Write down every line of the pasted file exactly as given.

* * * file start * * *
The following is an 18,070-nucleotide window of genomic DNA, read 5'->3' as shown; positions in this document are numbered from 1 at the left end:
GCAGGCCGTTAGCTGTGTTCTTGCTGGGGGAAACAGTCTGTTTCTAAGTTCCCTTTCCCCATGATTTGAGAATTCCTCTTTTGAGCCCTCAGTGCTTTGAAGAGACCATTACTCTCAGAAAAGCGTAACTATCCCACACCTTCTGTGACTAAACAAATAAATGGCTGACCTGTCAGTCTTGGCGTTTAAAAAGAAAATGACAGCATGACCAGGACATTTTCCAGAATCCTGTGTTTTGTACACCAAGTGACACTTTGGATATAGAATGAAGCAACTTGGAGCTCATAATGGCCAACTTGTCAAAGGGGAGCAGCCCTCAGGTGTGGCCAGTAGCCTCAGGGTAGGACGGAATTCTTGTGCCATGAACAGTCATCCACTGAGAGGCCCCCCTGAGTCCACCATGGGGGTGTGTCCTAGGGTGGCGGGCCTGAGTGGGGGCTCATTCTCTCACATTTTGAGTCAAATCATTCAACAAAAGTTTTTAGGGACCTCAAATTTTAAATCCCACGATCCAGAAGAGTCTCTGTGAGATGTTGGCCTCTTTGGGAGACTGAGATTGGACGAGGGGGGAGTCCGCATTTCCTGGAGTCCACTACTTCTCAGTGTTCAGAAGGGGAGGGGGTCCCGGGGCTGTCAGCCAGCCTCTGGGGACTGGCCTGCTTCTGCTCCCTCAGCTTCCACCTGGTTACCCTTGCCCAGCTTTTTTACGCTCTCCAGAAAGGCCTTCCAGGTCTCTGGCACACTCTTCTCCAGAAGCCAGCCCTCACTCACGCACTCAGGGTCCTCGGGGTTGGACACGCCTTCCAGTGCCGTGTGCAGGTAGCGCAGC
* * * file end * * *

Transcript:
The following is an 18,070-nucleotide window of genomic DNA, read 5'->3' as shown; positions in this document are numbered from 1 at the left end:
GCAGGCCGTTAGCTGTGTTCTTGCTGGGGGAAACAGTCTGTTTCTAAGTTCCCTTTCCCCATGATTTGAGAATTCCTCTTTTGAGCCCTCAGTGCTTTGAAGAGACCATTACTCTCAGAAAAGCGTAACTATCCCACACCTTCTGTGACTAAACAAATAAATGGCTGACCTGTCAGTCTTGGCGTTTAAAAAGAAAATGACAGCATGACCAGGACATTTTCCAGAATCCTGTGTTTTGTACACCAAGTGACACTTTGGATATAGAATGAAGCAACTTGGAGCTCATAATGGCCAACTTGTCAAAGGGGAGCAGCCCTCAGGTGTGGCCAGTAGCCTCAGGGTAGGACGGAATTCTTGTGCCATGAACAGTCATCCACTGAGAGGCCCCCCTGAGTCCACCATGGGGGTGTGTCCTAGGGTGGCGGGCCTGAGTGGGGGCTCATTCTCTCACATTTTGAGTCAAATCATTCAACAAAAGTTTTTAGGGACCTCAAATTTTAAATCCCACGATCCAGAAGAGTCTCTGTGAGATGTTGGCCTCTTTGGGAGACTGAGATTGGACGAGGGGGGAGTCCGCATTTCCTGGAGTCCACTACTTCTCAGTGTTCAGAAGGGGAGGGGGTCCCGGGGCTGTCAGCCAGCCTCTGGGGACTGGCCTGCTTCTGCTCCCTCAGCTTCCACCTGGTTACCCTTGCCCAGCTTTTTTACGCTCTCCAGAAAGGCCTTCCAGGTCTCTGGCACACTCTTCTCCAGAAGCCAGCCCTCACTCACGCACTCAGGGTCCTCGGGGTTGGACACGCCTTCCAGTGCCGTGTGCAGGTAGCGCAGC